Economics, ethics and business ethics: A critique of interrelationships

Abstract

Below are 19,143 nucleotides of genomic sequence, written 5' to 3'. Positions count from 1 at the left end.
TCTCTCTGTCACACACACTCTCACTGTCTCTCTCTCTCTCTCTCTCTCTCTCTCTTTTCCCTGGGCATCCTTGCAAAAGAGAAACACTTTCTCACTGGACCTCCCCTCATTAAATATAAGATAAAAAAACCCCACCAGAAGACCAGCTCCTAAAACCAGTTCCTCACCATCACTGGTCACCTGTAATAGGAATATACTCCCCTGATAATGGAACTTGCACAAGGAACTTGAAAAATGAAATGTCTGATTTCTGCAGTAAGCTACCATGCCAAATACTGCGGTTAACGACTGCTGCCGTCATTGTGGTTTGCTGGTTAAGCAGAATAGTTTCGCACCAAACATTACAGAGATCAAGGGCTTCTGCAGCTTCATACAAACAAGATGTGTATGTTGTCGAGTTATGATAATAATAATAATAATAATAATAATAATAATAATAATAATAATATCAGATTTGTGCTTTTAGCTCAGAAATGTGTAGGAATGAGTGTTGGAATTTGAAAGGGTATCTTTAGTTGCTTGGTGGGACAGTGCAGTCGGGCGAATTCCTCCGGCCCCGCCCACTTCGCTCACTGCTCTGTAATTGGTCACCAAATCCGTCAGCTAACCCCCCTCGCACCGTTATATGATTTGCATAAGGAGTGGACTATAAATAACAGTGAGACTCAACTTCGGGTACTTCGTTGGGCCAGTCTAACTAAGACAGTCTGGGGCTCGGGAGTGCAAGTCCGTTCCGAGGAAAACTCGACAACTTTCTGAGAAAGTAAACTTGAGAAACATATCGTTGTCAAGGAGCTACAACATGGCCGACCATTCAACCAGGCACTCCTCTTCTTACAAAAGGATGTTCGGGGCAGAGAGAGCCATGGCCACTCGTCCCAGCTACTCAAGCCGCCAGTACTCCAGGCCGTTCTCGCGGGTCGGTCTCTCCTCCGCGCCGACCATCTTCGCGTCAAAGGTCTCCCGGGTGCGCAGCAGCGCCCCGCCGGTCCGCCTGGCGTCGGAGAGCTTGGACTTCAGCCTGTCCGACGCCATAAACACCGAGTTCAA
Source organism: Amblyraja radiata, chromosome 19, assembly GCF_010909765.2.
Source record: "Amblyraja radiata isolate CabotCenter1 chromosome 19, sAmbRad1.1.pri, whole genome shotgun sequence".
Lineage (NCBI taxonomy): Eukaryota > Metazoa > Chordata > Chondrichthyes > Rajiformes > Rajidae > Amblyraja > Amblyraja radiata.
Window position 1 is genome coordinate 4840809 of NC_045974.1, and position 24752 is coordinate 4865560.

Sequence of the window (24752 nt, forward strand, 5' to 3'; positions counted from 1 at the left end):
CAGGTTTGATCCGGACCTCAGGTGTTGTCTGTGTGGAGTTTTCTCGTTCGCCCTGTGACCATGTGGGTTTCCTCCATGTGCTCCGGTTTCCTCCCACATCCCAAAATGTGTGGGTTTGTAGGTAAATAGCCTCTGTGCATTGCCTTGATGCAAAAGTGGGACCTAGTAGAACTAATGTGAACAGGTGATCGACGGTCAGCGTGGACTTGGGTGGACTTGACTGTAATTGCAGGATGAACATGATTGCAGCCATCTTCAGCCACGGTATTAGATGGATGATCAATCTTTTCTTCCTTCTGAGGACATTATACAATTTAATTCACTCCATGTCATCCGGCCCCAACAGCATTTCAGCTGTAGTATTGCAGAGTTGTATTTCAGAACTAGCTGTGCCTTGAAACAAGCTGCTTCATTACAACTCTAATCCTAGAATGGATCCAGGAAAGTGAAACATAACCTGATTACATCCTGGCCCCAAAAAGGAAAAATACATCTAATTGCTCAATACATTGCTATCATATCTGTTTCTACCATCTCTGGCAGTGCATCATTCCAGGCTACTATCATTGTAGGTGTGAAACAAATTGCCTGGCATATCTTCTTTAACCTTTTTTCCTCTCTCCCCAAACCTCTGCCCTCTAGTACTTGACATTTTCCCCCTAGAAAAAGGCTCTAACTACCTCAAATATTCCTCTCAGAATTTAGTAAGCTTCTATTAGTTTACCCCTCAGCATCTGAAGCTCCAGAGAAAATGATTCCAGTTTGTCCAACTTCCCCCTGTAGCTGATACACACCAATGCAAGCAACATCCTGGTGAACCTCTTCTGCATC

Present-day economic thinking assumes that individuals always pursue their narrow self-interest or private economic incentives, and hence ignores the influence of ethical motives, such as sympathy and public interest, on human action. This paper focuses on the divergence between economic incentives and ethical motives for action in contemporary life and business. The paper underscores the nature of interrelationships among economics, ethics and business ethics, and highlights the relevance of ancient ethical principles, such as ethics of interdependence and ethics of prudence or self-development, to the development of present-day business ethics. The paper also emphasises the importance of the convergence between economic incentives and ethical motives for action, while stressing the need for a deeper appreciation of business ethics in today's rapidly globalising world.

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